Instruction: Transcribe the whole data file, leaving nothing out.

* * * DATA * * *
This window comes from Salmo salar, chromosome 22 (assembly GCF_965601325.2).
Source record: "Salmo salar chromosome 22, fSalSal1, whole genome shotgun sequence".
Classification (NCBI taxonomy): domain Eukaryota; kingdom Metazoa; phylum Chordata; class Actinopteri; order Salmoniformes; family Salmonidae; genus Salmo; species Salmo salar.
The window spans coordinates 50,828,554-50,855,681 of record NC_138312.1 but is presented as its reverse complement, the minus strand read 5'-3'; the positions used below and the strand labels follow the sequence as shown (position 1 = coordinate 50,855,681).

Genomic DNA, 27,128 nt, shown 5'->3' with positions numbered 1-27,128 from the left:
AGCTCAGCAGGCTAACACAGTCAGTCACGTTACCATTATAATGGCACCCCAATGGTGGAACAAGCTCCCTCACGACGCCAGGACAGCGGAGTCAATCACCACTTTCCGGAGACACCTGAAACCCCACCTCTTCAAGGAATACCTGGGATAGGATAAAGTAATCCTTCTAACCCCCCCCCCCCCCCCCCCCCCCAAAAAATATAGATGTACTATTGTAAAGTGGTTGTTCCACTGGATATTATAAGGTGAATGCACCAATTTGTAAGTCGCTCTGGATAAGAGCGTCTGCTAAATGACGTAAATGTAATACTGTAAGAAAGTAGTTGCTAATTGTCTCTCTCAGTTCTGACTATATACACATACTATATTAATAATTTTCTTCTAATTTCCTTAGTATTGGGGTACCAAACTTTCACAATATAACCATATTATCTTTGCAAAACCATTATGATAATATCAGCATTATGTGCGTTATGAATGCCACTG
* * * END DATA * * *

This window comes from Salmo salar, chromosome 22 (assembly GCF_965601325.2).
Source record: "Salmo salar chromosome 22, fSalSal1, whole genome shotgun sequence".
Classification (NCBI taxonomy): domain Eukaryota; kingdom Metazoa; phylum Chordata; class Actinopteri; order Salmoniformes; family Salmonidae; genus Salmo; species Salmo salar.
The window spans coordinates 50,828,554-50,855,681 of record NC_138312.1 but is presented as its reverse complement, the minus strand read 5'-3'; the positions used below and the strand labels follow the sequence as shown (position 1 = coordinate 50,855,681).

Genomic DNA, 27,128 nt, shown 5'->3' with positions numbered 1-27,128 from the left:
AGCTCAGCAGGCTAACACAGTCAGTCACGTTACCATTATAATGGCACCCCAATGGTGGAACAAGCTCCCTCACGACGCCAGGACAGCGGAGTCAATCACCACTTTCCGGAGACACCTGAAACCCCACCTCTTCAAGGAATACCTGGGATAGGATAAAGTAATCCTTCTAACCCCCCCCCCCCCCCCCCCCCCCAAAAAATATAGATGTACTATTGTAAAGTGGTTGTTCCACTGGATATTATAAGGTGAATGCACCAATTTGTAAGTCGCTCTGGATAAGAGCGTCTGCTAAATGACGTAAATGTAATACTGTAAGAAAGTAGTTGCTAATTGTCTCTCTCAGTTCTGACTATATACACATACTATATTAATAATTTTCTTCTAATTTCCTTAGTATTGGGGTACCAAACTTTCACAATATAACCATATTATCTTTGCAAAACCATTATGATAATATCAGCATTATGTGCGTTATGAATGCCACTG